Since this book was recently published, the Sonoma County Library does not yet have the book. But the author has published many other books aimed at Kindergarten, first and second-graders. You can find them here

Monday, November 9, 2015

I Really Like Slop!

Mo Willems' latest Elephant and Piggie book, I Really Like Slop, cracks me up. I have known my fair share of Geralds! Piggie has made her favorite dish: slop. Slop is part of pig culture and Piggie really, really, really likes it. Gerald questions her about the smell and the flies (flies are how you know that the slop is ripe) before Piggie asks him if he wants to try some. Gerald's first reaction is NO WAY! He sees that he has hurt Piggie's feelings so he agrees to try a small taste. Gerald takes a pea sized morsel. It takes him four pages to get it to the tip of his tongue, then we have six pages of Gerald's reaction to the taste while Piggie explains the flavors. Does he  really like slop? Not, but he's glad he tried it because he really likes Piggie.

Mo Willems uses lots of color and pattern to show Gerald's reaction to the slop. It is his most colorful Elephant and Piggie book yet. 

The Sonoma County Library has twenty-eight copies. After being on the market only three weeks, I Really Like Slop, is number one on the New York Times Children's Best Seller List. 

Sunday, November 8, 2015

That's (Not) Mine

Our furry friends from You Are (Not) Small are back in That's (Not) Mine by Anna Kang and illustrated by Christopher Weyant. This time their dispute is about who has possession of a comfy chair. There is more action because of the tactics each uses to get the other one out of the comfy chair.

It takes a little over forty different  words to tell this story about (not) sharing and (not) being a good friend. Eventually, they apologize and go out to play. Like the first book, the font is easy to read and there are just a few words on each page. There are plenty of action words that are easy to sound out, too. The slapstick humor will attract young readers and keep them reading.

The Sonoma County Library currently has two copies

Sunday, November 1, 2015

November is Picture Book Month

 Picture Book Month is an annual celebration of the importance of picture books. They are not just for toddlers. Two of the Caldecott Medal winners in the past decade were for books aimed at a much older audience: The Invention of Hugo Cabret by Brian Selznick and Locomotive By Brian Floca.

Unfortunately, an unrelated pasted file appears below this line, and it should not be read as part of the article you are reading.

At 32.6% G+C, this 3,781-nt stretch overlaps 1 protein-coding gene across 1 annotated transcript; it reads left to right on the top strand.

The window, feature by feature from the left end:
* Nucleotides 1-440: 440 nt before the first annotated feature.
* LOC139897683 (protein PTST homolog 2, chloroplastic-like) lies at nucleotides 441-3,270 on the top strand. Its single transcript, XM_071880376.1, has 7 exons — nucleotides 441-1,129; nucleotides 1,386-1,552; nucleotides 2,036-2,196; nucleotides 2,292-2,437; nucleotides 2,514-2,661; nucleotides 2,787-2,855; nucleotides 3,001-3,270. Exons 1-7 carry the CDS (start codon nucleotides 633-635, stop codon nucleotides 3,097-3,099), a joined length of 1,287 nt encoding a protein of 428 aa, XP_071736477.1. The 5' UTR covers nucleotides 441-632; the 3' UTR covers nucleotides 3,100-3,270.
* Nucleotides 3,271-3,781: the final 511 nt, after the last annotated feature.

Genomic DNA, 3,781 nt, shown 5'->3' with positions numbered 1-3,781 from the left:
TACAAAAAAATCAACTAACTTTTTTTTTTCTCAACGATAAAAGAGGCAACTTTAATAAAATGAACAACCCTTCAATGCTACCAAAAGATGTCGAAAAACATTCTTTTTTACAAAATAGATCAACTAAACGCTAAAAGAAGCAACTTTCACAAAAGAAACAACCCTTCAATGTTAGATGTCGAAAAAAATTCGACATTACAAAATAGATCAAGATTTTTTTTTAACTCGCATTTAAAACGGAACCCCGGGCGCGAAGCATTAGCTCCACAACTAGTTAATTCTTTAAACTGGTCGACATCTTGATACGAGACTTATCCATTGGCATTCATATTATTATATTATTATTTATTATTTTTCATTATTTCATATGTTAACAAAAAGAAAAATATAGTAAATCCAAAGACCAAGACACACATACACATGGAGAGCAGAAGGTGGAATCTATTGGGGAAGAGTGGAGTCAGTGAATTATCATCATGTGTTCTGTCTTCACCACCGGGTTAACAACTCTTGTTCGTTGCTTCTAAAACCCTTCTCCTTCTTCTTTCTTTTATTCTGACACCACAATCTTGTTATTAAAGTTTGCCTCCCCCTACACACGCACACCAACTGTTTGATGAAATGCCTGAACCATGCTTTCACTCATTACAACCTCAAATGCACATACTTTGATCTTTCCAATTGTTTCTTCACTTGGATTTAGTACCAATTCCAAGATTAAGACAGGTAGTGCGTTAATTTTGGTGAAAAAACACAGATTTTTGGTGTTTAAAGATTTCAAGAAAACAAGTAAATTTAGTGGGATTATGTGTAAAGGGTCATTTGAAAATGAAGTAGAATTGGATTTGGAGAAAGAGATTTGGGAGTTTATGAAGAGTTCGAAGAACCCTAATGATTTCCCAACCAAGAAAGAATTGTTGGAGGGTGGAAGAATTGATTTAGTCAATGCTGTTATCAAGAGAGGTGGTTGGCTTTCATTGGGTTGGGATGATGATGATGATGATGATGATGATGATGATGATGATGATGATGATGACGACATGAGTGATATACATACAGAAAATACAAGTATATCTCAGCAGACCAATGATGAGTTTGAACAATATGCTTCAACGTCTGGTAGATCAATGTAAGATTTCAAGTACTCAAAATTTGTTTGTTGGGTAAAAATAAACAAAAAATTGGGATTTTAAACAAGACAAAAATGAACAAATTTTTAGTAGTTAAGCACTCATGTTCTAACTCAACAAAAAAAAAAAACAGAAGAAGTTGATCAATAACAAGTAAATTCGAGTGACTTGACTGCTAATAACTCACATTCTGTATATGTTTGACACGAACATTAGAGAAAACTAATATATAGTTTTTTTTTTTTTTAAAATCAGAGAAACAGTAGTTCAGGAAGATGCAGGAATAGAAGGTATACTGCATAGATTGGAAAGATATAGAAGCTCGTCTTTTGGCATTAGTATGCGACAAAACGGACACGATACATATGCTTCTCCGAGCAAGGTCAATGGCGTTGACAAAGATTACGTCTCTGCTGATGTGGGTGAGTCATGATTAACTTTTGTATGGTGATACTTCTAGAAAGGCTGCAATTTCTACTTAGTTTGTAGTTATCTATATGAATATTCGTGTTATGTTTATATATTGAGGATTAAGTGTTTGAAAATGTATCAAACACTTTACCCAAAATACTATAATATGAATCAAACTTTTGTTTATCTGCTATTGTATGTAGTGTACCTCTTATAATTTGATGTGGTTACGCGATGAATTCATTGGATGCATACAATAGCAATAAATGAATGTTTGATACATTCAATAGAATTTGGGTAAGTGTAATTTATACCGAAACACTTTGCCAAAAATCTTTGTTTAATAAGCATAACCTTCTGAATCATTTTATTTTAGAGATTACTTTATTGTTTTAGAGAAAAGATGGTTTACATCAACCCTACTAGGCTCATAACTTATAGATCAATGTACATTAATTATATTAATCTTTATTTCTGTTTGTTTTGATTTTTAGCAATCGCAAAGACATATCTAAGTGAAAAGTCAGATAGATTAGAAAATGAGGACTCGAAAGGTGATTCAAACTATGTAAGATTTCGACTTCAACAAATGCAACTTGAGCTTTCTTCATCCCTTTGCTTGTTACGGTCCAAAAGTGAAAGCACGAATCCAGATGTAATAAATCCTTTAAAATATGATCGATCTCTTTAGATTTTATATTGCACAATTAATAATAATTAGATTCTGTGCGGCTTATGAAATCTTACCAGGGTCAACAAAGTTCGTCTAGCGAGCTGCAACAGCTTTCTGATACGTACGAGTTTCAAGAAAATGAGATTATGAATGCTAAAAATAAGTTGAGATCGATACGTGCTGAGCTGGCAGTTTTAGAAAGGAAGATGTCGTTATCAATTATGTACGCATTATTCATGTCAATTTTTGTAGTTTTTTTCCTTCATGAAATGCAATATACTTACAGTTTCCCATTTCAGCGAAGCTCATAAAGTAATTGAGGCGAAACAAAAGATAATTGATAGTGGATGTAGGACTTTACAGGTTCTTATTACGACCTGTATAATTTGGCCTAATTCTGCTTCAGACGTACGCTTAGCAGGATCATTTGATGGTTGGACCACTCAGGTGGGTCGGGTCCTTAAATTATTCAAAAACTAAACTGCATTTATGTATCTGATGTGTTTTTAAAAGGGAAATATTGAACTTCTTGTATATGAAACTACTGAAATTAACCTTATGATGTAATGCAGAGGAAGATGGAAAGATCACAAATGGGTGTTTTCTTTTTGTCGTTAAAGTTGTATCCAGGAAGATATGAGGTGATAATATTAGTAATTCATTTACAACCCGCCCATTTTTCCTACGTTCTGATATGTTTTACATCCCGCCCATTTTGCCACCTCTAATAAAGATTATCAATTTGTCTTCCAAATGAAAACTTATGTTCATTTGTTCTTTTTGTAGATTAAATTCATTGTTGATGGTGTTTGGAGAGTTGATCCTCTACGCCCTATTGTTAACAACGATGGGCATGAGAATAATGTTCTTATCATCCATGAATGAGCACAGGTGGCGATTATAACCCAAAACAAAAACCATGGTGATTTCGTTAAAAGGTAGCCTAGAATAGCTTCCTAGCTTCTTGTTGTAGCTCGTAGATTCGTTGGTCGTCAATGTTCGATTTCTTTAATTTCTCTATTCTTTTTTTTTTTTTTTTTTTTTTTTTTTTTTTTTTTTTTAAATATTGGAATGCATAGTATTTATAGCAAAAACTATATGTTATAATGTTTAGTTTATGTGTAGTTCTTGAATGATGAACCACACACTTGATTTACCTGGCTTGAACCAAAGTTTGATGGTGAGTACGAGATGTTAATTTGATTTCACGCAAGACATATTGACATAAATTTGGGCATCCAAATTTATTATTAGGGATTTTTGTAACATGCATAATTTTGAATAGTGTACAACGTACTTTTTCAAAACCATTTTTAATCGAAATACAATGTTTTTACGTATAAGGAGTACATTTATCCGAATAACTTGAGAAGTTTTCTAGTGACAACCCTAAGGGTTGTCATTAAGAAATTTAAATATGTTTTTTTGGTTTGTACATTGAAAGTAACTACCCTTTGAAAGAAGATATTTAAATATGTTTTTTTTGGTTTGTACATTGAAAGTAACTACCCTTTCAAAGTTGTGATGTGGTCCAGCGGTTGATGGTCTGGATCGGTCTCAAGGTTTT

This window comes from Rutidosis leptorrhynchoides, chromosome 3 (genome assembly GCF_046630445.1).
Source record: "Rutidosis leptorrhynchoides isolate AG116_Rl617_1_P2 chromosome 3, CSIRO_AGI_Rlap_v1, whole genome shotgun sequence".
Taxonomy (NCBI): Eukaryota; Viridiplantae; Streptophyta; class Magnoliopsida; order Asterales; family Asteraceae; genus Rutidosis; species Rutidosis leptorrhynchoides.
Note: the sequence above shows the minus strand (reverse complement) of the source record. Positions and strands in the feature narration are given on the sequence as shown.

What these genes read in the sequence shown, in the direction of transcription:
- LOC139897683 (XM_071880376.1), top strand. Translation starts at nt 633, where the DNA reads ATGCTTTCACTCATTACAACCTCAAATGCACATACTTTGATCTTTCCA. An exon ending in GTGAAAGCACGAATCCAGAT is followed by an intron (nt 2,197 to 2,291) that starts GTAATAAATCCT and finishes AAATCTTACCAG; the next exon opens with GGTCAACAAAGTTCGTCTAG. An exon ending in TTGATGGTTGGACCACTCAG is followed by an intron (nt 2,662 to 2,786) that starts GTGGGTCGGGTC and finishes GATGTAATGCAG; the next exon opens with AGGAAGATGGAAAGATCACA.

Of course, many picture book subjects are aimed at younger children but the content of many is aimed at grade school kids who want to jump to chapter books as quickly as possible. There is a wide array of subjects, both fiction and non-fiction that can enhance grade school kids'  appreciation and understanding of the world around them. Check out The Picture Book Month website to hear from picture book champions why they think picture books are important.
Over the next few weeks, we will be looking at picture books for beginning readers and a few with a more advanced vocabulary and story. 

Saturday, October 31, 2015

Happy Halloween!

A Pumpkin Library carved by children and decorated by Truro Public Library (Massachusetts) librarians has gone viral on social media this week. Looks like a cozy place to read, if you ask me.

Wednesday, October 28, 2015

Stick and Stone

When we first meet Stick and Stone, each is alone and lonely. When both are playing by themselves at the park, Pinecone makes fun of Stone. Stick comes to his rescue, banishing Pinecone. The two become fast friends and have fun together until a hurricane separates them. After the storm, Stone sets out to find Stick, searching day and night until he finds him stuck upside down in a mud puddle. Now it is Stone's turn to save his friend.

This simple story is written by first time author, Beth Ferry, and illustrated byTom Lichtenheld. It is a perfect book for  beginning readers. The text is minimal and the illustrations advance the story without unnecessary visual clutter. The font is large and bold and the words are well-spaced. Most of the words can be sounded out by a first grader, It is a funny story about kindness and friendship and in the case of Pinecone, redemption.

Stick and Stone is available at the Yulupa Library and Sonoma County Library. The AR is 1.2.

Sunday, October 25, 2015

The Book With No Pictures

Reading aloud to your child is an important part of raising a reader. The writer, Emilie Buchwald,  says that "children are made readers in the laps of their parents".

 The Book With No Pictures will delight children of all ages.I dare you to find a kid who would not sit through a reading of this book. It makes grown ups say silly things. What kid wouldn't like that?

A book without pictures may seem boring and serious (according to author B.J. Novak), BUT "Everything the words say, the person reading the book has to say. No matter what." Even  if the words aren't even words like blork or bluurf or if you have to read like a robot monkey or even sing a song about eating ants for breakfast. The book provides all the  words for you to say, even the asides.